They were also verbally attacked by Diego Shalper, a deputy from the centre-right party Revolución Nacional. Shalper described the artists as ‘miserable’. He demanded that Delight Lab be investigated for pursuing ‘political ideology and an agenda which included violence.’ He alleged that they were conspiring with extreme left groups to spread messages of hate, to incite violence, and to destabilise Chile.

Delight Lab, on the other hand, say that the violence is contained in Shalper’s declarations, not their own. Delight Lab believe his declarations amount to ‘an incitement to others to carry out the persecutions and threats’ they have received.  

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A video showing Delight Lab’s projection being censored by a truck.

The organisation’s Instagram account had been hacked and deleted the day before. It had been their main platform for exhibiting their work.

On Tuesday 19 April, Delight Lab continued their projections on the Telefónica tower. This time, they sent the word Humanidad [humanity] beaming onto the tower. But the word was soon made illegible as it was blocked out by another light coming from a van parked a few blocks away and protected by carabiñeros (Chile’s police force). As Delight Lab protest in their appeal, this was a clear act of censorship and an ‘attack on freedom of expression’ that only serves to reaffirm their message.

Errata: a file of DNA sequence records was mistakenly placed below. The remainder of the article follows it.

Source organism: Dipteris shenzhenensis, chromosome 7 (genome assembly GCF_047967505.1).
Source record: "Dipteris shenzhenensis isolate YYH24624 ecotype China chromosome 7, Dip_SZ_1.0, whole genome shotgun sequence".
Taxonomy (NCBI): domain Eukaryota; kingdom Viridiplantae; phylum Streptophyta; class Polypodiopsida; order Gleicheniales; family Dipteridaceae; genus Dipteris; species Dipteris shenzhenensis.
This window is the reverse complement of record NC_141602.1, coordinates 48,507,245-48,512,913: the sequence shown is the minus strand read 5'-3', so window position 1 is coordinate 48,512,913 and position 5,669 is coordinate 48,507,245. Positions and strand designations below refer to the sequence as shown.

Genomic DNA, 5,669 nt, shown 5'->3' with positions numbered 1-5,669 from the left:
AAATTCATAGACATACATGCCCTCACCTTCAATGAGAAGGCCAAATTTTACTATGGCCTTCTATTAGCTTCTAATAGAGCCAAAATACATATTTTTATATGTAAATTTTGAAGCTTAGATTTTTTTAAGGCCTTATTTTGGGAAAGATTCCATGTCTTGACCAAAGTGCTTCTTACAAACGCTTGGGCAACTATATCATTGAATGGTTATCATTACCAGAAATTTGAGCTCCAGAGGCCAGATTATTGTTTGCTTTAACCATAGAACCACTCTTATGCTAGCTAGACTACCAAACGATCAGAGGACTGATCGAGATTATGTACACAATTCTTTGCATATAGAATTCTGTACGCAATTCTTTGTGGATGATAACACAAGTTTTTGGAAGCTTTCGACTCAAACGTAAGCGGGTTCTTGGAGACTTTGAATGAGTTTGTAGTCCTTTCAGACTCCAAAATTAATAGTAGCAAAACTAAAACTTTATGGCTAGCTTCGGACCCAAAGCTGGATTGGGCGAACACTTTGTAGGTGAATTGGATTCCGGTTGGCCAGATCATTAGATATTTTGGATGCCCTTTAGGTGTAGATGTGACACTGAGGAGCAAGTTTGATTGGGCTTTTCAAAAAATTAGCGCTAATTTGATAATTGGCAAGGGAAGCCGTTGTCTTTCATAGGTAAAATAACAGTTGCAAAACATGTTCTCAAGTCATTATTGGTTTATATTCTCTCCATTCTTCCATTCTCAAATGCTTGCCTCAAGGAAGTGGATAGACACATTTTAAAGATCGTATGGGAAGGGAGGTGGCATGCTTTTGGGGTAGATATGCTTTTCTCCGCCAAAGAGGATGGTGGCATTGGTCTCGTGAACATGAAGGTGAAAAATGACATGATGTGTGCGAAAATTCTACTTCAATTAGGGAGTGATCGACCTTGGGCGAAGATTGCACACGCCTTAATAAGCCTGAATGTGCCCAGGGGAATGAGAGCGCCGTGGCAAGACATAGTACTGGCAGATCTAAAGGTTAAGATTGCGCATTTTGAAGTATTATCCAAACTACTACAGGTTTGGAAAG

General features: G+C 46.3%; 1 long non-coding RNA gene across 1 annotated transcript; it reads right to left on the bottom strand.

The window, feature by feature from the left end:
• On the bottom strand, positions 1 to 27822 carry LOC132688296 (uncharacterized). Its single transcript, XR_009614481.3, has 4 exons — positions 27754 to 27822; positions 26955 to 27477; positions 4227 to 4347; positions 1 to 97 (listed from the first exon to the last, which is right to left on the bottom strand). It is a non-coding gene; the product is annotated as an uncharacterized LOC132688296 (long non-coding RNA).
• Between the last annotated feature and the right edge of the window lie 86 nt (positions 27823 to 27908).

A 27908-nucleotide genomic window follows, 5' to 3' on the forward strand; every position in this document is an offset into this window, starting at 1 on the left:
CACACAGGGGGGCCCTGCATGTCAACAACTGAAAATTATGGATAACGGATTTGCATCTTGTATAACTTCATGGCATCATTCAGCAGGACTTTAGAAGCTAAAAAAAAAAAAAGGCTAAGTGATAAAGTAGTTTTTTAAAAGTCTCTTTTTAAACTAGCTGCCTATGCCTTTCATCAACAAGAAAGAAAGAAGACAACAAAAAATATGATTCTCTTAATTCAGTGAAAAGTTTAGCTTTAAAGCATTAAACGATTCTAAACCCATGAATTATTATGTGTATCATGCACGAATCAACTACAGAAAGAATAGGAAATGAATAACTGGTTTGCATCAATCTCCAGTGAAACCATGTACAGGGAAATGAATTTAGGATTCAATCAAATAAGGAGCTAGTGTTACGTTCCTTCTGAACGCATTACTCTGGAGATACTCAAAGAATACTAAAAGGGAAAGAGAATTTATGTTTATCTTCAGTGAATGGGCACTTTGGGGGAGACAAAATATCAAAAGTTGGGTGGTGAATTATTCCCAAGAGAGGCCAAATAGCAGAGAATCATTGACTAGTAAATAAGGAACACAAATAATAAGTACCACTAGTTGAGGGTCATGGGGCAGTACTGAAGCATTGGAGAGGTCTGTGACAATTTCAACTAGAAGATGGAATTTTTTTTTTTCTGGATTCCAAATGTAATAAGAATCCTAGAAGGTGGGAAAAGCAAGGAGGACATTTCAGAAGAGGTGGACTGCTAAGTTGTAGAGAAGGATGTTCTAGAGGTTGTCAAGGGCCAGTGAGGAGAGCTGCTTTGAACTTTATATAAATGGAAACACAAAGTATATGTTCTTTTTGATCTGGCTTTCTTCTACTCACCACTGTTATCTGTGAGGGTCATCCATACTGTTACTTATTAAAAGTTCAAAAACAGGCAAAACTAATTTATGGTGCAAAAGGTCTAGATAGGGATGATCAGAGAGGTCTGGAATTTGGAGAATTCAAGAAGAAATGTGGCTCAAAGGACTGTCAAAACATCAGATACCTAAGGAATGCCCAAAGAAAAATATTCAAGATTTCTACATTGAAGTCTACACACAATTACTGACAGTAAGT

Art has been censored in Chile even after the return to democracy in 1990. The actress Patricia Rivadeneira’s imitation of the crucifixion, dressed only in the Chilean flag, caused outcry amongst the clergy and conservative political class. Arturo Duclós’ creation of the Chilean flag using femurs also caused controversy because it was a reminder of the disappeared victims of the dictatorship. The documentary maker, Elena Varela, was arrested for making a documentary about the conflict between the Mapuche people and the Chilean government.

More recently, the protest art that had covered walls of public buildings and monuments throughout Chile has been painted out by authorities. Just hours after Santiago entered quarantine in March to prevent the spread of Coronavirus, orders were sent out to erase the graffiti, posters, and other works that dominated the streets of the capital. Some CLP$250 million (around £250,000) were allocated to the ‘clean up’.